Be the Church: Make Room for Everyone


Yesterday, I wrote about how being the church means that we go to the broken.  Today, I'm going to write about the importance of making room for everyone.  What do I mean by that?  Just outside the doors of our churches are communities of hurting people that have tried church before and have given up.  They felt like there was no room in our assemblies for someone who didn't talk like us, dress like us, look like us, or think like us.  This is never our intention, but I understand at least in part why this happens. The church has a reputation for being uppity and up-tight.  People on the outside get the impression that we can't handle their tattoos, their piercings, their dirty mouths, their questions and their muddy pasts.  They don't have everything all figured out. Do any of us?  They want the space to learn about God in an environment where they feel like they belong and are accepted for who they are.

I think it's helpful for us to remember that our own relationship with Jesus has always been a process.  When we stop to think about our own journey with Christ, most of us can say that it took us a while to really get it.  It took us a while to get rid of the junk and to stop some of the destructive habits in our own lives.  So we need to be more understanding when people come in unpolished and unrefined.  We need to encourage others through the process, giving them the tools, encouragement and support that will help further them along in their understanding of God and who He has called them to be in Him.

We need to broaden our idea of what being the church looks like.  We need to encourage individuality and not squash it.  The brilliance of being part of the Body of Christ is that we all play a different role.  We all have a different function.  When we shine in who God has created us to be and encourage others in their own uniqueness, we will be able to reach more people with God's love.  We should be able to express God's love through different styles, different artistic forms, different styles of music, and with language that is appropriate for reaching different types of people.  The message of salvation doesn't change, but we cannot be so rigid as to how we choose to express or share that message.  If we aren't willing to ever change up our approach, we will lose some of our effectiveness.

The thing I love about the early church is that the forerunners of Christianity were the most unlikely candidates.  Paul was an ex-murderer.  Before He had his own encounter with Jesus, He was murdering Christians with zeal and enthusiasm.  When Jesus was arrested, Peter denied that He even knew Him.  He turned His back on Jesus in the moment that it counted the most.  Matthew was a tax-collector by profession, earning a living by taking money from the innocent.  I love this.  God doesn't disqualify anyone.  He loves using the most unlikely people to do the biggest things for Him.  What if we adopted the same mindset?  What if we tapped into the heart of God, seeing the most messed up people as capable of being some of the greatest conduits of God's love, mercy and strength?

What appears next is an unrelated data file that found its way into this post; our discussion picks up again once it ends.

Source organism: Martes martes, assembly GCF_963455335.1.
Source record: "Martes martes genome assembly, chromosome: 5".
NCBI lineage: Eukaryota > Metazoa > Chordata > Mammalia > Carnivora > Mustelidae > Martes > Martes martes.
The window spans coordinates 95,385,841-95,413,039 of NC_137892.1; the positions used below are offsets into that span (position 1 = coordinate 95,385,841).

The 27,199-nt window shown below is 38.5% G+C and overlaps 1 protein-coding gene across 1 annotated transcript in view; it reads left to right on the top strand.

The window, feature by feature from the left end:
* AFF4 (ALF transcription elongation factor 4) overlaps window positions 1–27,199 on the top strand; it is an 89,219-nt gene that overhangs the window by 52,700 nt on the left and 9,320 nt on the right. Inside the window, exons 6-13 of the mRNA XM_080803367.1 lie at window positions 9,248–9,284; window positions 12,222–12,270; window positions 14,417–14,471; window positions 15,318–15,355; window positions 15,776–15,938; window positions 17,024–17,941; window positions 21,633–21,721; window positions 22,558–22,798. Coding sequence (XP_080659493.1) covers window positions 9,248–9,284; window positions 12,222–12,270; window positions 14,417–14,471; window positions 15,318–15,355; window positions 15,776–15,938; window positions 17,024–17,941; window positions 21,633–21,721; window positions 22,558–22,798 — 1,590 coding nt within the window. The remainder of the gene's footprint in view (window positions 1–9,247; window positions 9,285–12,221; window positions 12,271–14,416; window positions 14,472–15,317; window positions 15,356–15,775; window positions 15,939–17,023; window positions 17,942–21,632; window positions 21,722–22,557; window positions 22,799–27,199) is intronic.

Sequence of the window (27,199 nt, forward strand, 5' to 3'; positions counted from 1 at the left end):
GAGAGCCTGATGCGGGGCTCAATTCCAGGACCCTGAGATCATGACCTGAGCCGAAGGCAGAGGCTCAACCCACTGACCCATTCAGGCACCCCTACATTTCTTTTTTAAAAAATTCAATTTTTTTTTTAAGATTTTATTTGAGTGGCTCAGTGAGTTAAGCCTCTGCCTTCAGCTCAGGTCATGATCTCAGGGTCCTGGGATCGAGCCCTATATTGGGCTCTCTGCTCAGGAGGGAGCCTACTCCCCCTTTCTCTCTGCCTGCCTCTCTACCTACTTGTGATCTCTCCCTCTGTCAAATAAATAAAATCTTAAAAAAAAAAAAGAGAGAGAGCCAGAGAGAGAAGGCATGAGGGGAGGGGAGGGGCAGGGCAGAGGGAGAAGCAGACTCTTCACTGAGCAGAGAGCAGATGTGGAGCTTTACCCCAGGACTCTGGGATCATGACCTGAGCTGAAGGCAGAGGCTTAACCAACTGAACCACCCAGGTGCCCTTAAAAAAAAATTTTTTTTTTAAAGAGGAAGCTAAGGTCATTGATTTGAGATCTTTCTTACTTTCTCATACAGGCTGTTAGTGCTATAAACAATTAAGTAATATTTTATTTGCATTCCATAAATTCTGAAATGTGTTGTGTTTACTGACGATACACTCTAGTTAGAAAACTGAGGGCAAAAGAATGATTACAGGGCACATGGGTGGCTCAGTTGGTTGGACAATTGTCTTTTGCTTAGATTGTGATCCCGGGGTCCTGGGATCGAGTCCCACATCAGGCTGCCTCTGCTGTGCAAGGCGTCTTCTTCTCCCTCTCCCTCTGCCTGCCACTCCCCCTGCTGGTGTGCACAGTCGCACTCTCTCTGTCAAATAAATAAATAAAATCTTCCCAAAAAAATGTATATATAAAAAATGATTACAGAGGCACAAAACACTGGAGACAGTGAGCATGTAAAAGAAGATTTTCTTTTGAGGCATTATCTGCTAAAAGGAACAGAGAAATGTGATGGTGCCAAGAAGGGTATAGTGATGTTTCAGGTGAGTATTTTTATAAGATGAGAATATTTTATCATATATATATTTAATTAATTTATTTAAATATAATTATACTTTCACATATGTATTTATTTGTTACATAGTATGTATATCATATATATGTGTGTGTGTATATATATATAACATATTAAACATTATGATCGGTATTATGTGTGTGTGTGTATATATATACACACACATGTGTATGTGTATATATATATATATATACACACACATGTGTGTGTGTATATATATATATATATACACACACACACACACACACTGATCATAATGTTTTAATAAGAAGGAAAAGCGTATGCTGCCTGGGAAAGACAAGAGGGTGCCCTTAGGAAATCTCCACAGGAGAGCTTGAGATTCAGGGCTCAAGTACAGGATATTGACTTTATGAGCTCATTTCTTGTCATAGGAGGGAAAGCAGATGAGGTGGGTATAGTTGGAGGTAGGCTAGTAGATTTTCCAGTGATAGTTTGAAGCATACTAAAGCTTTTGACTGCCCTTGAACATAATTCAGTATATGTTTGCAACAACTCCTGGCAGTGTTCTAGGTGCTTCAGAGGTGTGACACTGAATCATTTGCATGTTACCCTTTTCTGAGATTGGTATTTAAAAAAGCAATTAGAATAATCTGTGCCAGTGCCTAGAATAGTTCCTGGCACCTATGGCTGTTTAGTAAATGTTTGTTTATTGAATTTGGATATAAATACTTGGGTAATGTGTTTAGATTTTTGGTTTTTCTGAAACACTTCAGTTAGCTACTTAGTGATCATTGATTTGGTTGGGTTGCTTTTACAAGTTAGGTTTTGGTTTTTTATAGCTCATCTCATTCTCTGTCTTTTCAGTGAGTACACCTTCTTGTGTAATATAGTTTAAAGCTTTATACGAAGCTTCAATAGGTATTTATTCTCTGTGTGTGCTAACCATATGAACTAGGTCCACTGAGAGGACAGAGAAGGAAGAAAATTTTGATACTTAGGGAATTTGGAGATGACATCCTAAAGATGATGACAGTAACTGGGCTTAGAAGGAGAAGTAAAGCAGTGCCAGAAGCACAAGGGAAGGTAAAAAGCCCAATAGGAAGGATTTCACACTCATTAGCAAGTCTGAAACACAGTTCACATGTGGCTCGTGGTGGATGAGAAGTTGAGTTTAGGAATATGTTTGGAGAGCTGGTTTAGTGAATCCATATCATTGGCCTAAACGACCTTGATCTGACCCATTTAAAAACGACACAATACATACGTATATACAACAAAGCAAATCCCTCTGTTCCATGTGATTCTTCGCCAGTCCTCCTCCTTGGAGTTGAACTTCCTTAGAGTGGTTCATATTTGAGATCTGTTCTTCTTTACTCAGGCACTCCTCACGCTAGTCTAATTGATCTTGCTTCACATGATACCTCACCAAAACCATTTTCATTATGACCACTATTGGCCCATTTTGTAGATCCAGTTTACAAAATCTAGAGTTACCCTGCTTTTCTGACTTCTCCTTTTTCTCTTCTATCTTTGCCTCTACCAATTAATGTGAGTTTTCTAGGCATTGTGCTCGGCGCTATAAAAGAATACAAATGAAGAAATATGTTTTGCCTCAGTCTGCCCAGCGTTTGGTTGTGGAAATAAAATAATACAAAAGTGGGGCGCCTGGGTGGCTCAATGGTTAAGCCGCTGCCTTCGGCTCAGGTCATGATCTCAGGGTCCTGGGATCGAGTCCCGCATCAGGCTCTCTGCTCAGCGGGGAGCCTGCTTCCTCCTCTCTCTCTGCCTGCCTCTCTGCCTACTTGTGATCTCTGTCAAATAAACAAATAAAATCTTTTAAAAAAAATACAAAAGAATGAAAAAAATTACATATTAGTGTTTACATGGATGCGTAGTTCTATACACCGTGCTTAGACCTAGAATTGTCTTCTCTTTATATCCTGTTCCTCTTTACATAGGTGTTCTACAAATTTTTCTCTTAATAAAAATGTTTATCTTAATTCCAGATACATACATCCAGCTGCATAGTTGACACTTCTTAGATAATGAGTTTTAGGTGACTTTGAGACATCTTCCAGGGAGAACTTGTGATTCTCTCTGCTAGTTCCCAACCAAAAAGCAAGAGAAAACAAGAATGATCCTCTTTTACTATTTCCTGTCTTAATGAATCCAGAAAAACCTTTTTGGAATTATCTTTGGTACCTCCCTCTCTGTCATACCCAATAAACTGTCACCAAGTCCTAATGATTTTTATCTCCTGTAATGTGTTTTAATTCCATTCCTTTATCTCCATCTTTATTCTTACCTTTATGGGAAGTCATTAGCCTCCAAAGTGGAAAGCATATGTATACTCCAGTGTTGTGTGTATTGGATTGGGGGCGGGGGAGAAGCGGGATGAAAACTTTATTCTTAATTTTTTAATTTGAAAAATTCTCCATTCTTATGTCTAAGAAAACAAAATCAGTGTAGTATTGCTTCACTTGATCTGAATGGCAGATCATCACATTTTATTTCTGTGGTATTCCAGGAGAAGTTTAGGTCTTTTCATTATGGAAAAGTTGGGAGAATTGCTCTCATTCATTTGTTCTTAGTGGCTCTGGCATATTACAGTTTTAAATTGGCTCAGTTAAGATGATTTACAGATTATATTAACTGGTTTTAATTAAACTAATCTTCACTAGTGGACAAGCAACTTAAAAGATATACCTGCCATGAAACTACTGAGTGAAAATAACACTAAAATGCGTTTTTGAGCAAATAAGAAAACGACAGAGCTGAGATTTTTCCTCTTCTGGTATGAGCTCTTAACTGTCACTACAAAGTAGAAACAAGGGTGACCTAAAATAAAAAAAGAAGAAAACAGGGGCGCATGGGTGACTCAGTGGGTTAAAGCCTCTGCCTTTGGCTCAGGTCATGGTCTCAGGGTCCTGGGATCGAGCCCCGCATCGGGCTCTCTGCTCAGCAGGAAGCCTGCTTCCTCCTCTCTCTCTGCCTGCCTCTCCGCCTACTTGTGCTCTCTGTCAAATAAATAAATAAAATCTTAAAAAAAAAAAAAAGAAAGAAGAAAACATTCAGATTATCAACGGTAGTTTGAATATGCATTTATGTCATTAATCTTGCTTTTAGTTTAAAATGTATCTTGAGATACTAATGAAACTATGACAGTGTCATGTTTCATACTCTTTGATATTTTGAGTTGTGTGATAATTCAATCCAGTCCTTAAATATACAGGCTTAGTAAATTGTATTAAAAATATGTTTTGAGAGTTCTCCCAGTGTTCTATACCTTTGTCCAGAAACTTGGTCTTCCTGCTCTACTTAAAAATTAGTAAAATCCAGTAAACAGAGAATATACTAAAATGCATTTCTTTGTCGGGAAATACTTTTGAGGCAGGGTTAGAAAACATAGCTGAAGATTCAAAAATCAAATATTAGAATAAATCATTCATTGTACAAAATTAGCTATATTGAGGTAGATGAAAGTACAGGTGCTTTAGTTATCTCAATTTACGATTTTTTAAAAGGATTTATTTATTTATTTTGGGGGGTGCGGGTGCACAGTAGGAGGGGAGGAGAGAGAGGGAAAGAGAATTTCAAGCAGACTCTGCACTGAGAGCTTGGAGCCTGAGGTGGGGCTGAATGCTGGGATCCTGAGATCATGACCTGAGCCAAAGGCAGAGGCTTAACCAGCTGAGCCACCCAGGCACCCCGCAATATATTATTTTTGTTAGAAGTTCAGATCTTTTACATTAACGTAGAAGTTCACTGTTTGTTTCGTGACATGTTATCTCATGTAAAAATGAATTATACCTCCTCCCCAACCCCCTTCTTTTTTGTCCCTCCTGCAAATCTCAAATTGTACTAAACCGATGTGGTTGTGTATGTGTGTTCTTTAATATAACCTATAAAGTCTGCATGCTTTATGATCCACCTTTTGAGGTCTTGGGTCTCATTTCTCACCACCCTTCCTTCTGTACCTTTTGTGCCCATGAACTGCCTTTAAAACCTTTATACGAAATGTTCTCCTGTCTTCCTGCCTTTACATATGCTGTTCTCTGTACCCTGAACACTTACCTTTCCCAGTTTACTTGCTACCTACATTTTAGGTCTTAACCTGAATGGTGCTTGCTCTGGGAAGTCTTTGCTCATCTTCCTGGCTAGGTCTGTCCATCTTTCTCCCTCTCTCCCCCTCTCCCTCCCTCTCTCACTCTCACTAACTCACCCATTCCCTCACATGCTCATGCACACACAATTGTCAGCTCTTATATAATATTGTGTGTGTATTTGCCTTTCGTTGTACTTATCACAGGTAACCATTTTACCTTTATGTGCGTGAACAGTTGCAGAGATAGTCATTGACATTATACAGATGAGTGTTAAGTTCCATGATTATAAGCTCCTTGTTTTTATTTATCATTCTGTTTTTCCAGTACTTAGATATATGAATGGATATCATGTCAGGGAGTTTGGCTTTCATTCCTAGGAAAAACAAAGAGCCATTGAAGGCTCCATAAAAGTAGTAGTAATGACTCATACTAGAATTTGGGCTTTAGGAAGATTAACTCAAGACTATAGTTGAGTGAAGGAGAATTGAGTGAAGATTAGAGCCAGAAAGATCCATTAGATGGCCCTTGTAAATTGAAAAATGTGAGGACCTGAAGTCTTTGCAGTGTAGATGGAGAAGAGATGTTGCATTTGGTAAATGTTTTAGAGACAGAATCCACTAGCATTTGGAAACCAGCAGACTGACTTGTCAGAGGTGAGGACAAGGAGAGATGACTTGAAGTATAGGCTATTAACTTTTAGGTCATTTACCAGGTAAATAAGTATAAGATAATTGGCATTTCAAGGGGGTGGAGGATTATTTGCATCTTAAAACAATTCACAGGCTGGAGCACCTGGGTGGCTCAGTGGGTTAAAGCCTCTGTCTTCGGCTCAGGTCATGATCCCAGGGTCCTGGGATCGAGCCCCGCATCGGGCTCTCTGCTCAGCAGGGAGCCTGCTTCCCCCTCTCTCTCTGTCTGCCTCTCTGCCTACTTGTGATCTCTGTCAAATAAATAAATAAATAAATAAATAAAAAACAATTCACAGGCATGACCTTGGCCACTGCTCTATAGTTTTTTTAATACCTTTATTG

As the first disciples sought to be the church, they made room for everyone.  They made room for the Jew, for the Gentile and even for the Samaritans (Acts 8:14). The Samaritans were equivalent to today's outcasts. The Samaritans and the Jews had a long standing hatred for one another.  Samaritans were viewed by the Jews as being worthless, as if they were nothing more than junk worthy of being tossed to the side of the road.  Yet they were not excluded from being a part of the first church.  There was room even for them.

Paul preached the Gospel to people that served other Gods.  But He met the people where they were at and explained the Gospel to them in terms they would be able to understand.  I love how He delivers the Gospel while He is an Athens, to a people that served many gods, "People of Athens!  I see that in every way you are very religious.  For as I walked around and looked carefully at your objects of worship, I even found an altar with this inscription: To An Unknown God.  So you are ignorant of the very thing you worship-and this is what I am going to proclaim to you" (Acts 17:22-23).  He used their own altar as a connecting point to reach them with the Gospel of Jesus Christ.

The thing I love most about the early church is that the Gospel wasn't seen as being equal to tradition.  They stood boldly on the truth of God, preaching the Gospel uncompromisingly and boldly.  However, they didn't require people to take on their extra traditions to accept the message.  When some Jews in the church were getting all bent out of shape and telling Gentile believers that they needed to be circumcised to be Christian, Peter says "Why do you try to test God by putting on the necks of Gentiles a yoke that neither we nor our ancestors have been able to bear?" (Acts 15:10).  Or in other words, why do you put stipulations on people that make it hard for them to enter relationship with God, but have so little to do with true holiness?  As we strive to be the church, we must use the Bible as a standard of conduct and behavior, by which we measure true holiness.  Which of our standards and stipulations are Biblical and which are mere preferences and man-made tradition?  As we strive to be a family we must filter out the essentials from the non-essentials and allow room for freedom of expression and individuality.

I love how Jonathan Keck phrases it in his article, "How to Break the Cookie-Cutter, Carbon Copy Christian Cycle."  He writes, "There is only one to whom we should conform our lives, minds, behaviors, and desires-Jesus Christ.  Be Christ-like as you live out who God made you to be."  Let's make room for people to do this in the church.